Finally, it should offer greater direction for making tradeoffs between competing interests, such as cost versus benefit analysis when trying out new technologies, methodologies, or approaches before fully committing as an organization.

Define metrics

Perhaps the most important aspect to define as part of a data governance strategy are metrics – how are you going to measure if the framework put in place is successful at reaching the goals you’ve set out? Or identify what’s not worked so well and resolve those issues?

There are two common types of metrics that organizations use to measure whether they’ve achieved success in line with business goals:

Achieved Metrics – these are the results of an organization's efforts toward meeting their goals and objectives, these might include things like the number of integration failures prevented, or the number of exceptions reported, for example,

Performance Metrics – these show whether an organization is performing well compared to other organizations in similar fields, such as the average amount spent per unit versus another company that provides similar services within the same industry, and can also include more subjective measurements such as customer satisfaction ratings

When it comes to data governance, specific metrics need to be put in place – these metrics enable organizations to monitor the effectiveness of the data governance framework and help determine its value.

For example, if you want to ascertain if you’re on track with managing your company’s cybersecurity, you can ask the following about your data governance…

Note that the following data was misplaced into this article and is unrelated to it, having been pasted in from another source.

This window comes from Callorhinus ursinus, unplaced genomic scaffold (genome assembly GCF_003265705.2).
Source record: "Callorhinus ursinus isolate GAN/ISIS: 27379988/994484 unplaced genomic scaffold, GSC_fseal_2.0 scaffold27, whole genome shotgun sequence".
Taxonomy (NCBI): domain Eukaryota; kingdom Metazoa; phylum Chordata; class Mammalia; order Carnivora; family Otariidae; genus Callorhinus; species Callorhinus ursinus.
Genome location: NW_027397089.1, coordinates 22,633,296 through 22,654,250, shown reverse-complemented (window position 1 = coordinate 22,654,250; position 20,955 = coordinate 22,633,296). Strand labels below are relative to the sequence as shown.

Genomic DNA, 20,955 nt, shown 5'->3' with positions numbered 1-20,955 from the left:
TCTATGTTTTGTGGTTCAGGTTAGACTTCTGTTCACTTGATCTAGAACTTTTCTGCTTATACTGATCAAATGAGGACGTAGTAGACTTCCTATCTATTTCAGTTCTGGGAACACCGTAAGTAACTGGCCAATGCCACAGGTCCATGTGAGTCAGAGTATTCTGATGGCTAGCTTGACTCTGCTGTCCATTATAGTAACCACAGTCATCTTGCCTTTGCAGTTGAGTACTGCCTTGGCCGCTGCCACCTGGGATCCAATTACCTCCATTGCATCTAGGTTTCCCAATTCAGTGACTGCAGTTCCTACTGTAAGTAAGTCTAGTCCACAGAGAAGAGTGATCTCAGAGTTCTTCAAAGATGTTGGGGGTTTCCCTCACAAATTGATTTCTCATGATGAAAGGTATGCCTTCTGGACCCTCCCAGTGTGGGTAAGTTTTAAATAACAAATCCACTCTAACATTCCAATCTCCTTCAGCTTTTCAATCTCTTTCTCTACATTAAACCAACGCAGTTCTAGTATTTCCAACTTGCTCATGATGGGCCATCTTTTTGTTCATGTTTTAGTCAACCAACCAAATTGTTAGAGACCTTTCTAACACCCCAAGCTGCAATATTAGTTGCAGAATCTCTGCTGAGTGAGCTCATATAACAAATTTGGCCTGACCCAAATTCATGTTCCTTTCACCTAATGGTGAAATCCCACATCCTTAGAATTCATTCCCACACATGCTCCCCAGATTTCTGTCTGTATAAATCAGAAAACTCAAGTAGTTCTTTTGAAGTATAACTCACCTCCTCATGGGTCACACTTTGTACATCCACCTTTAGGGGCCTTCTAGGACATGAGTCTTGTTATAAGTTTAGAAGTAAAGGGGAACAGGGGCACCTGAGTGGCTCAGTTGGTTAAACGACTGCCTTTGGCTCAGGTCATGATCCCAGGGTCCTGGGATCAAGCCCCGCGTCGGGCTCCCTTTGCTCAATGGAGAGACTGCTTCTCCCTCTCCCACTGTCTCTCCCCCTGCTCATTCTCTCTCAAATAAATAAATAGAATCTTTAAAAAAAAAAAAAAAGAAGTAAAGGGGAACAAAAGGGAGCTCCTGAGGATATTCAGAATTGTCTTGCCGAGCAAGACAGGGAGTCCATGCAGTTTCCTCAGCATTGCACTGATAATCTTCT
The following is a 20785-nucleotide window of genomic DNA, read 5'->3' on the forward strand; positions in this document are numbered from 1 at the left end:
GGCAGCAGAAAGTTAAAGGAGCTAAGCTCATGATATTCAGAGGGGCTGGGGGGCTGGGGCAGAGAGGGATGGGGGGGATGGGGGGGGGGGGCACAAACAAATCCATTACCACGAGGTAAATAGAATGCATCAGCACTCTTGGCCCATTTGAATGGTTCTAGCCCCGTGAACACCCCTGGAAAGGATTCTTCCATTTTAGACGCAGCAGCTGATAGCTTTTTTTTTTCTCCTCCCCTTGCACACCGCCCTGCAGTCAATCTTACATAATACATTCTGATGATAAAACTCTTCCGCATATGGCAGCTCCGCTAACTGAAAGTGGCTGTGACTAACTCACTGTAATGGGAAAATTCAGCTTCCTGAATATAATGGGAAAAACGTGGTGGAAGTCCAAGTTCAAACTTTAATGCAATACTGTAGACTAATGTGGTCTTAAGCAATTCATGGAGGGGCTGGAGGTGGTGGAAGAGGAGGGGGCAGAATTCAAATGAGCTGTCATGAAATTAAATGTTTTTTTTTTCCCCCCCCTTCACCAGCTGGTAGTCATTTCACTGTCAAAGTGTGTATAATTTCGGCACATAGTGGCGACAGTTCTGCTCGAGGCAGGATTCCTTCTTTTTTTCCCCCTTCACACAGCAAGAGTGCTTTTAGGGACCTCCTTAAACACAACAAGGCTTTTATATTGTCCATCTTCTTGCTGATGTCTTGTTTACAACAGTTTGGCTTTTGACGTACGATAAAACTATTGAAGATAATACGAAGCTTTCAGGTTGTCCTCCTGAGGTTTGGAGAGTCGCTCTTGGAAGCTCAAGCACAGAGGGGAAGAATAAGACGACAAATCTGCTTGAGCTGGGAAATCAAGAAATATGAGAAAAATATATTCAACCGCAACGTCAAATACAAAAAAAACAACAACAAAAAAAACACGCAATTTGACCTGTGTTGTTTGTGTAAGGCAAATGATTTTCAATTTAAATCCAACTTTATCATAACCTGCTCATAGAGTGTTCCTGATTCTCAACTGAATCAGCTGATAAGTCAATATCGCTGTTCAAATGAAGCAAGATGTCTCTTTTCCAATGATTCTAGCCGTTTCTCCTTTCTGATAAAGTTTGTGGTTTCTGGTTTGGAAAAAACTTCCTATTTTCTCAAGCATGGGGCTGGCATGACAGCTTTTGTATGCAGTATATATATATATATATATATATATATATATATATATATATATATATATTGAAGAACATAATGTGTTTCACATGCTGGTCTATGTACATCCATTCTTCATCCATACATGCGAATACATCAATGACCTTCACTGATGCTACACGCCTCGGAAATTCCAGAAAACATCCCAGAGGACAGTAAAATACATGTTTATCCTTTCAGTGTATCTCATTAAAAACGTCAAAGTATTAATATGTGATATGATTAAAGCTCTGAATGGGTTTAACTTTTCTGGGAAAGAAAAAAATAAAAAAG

• Accuracy: how accurate is the information?

  • Completeness: is all relevant information available?
  • Consistency: do all records, across systems, share similar values and meaning?
  • Integrity: can you trust the data? Can it be trusted by all users at any time, or only under specific conditions (e.g., who has access)?
  • Timeliness: is there a delay between when something is created, updated, or deleted, and when it shows up in an analytics report or dashboard display?

By regularly posing and answering these questions, you can quickly identify areas of improvement, and ensure issues are rectified before they can impact the business or the bottom line.

Implement policies and procedures

Policies and procedures are two key components of a data governance framework.

Policies define what the organization will do, while procedures define how they will do it.

For example, one policy might be that the company will maintain an audit trail of any changes made to the data in its systems or that the company will not allow access to personal information without express consent from the individual whose information is being accessed.

Procedures, on the other hand, are essentially operating manuals with clear step-by-step instructions on how certain tasks should be completed – for example, how to change someone’s address in your system.

Assign roles and responsibilities

Data governance should be a shared responsibility between the business and IT – the honus should never solely be put on the IT team.